Bad Idea du Jour: A Filtering Service for Social Media Channels

I have a small problem. I really like the World Cup. Yet the games are played in the morning, with the last game finishing up shortly after lunch. I sometimes watch one game in the morning, but I have to record the rest and watch later in the day as time permits. I also occasionally do this for hockey games, particularly eastern ones that begin at 4:00pm here on the West Coast.

Of course, I spend a lot of time online, working and playing in the real-time, flow-oriented social web. So there’s a high risk of my learning the outcome of sports events before I get to watch them. I’ve heard similar complaints from people who time-shift television shows–the finale of Lost, for example, or the season premiere of True Blood.

I address this problem by going very light on Twitter, Facebook and, uh, high-risk blogs until I’ve watched whatever I recorded.

Smart Filters to Avoid Disappointment

There are various apps which offer muting functionality for individual keywords or users. What I could really use is a view of Twitter and Facebook that magically removes all messages related to, say, the World Cup.

How would we achieve this? The simplest route would be using bundles of related keywords as a filter, maybe gathered through a crowdsourced process. For the World Cup, we might block all country names and team nicknames for starters. Then maybe common terms like ‘goal’, ‘keeper’ and so forth. Next you’d probably want to block all player names. This presents an immediate problem, as you’re filtering out a bunch of common names like Lee, Kim, James and Green.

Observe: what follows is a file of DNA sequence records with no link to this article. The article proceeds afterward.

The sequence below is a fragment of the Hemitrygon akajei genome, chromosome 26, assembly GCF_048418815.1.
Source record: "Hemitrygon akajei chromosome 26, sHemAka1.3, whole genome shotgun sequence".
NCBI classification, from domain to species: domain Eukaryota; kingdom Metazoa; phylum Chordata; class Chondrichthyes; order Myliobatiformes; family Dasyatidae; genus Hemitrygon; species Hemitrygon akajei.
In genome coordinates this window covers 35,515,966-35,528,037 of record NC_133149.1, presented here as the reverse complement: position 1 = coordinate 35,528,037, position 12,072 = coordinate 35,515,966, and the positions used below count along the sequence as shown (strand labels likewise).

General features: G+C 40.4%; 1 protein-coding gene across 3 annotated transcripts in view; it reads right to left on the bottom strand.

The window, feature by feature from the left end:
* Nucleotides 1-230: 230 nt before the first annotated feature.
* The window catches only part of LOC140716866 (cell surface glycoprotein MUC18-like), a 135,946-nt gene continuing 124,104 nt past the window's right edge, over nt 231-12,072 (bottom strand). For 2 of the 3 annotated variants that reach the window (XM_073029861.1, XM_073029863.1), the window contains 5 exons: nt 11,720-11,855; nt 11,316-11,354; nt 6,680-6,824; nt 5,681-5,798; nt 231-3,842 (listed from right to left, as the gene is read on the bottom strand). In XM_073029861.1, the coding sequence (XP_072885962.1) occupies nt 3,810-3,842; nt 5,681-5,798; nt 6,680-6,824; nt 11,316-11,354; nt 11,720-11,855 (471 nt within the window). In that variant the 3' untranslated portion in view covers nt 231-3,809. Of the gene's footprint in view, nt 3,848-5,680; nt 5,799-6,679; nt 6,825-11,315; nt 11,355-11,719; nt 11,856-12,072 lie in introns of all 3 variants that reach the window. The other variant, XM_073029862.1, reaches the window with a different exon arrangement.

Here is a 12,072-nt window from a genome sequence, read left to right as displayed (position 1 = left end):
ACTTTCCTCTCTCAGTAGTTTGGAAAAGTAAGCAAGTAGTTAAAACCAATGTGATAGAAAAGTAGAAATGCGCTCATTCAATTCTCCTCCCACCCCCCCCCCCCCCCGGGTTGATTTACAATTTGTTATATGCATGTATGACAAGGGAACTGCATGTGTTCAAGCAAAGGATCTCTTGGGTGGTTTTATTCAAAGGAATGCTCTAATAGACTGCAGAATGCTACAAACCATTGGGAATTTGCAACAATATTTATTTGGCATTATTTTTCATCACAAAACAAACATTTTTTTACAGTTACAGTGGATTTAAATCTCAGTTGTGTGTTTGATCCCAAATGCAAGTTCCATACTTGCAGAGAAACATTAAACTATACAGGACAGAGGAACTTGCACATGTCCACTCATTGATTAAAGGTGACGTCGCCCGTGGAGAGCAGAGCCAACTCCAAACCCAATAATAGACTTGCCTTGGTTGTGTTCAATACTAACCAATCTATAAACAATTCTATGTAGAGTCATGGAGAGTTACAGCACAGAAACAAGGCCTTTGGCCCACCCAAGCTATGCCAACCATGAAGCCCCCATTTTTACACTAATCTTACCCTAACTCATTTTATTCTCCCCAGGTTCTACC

I asked about this on Twitter, and Dave Johnson suggested that it might be a good task for Google’s Prediction API.

Ideally, I guess you want a service that can algorithmically discern between “Blimey, England keeper Robert Green concedes an easy goal” and “Blimey, our England office is never going to make our goal of going green this quarter.” Presumably the service would track a user’s historic data, too, and adjust the prediction based on the likelihood that they’re talking about soccer.


  1. Seems to me that is a good thing to do, though I would use it on a wider level.

    What I wonder is to use it for example, to protect children from unwanted attentions or contents. This is a priority for me, since I have a little child very attracted by technology (or at least this seems to me, maybe she’s “only” curious… 🙂

    I know that exists distros and software to avoid bad uses or encounters on the net, but an easier to use method such as filtering could be good.

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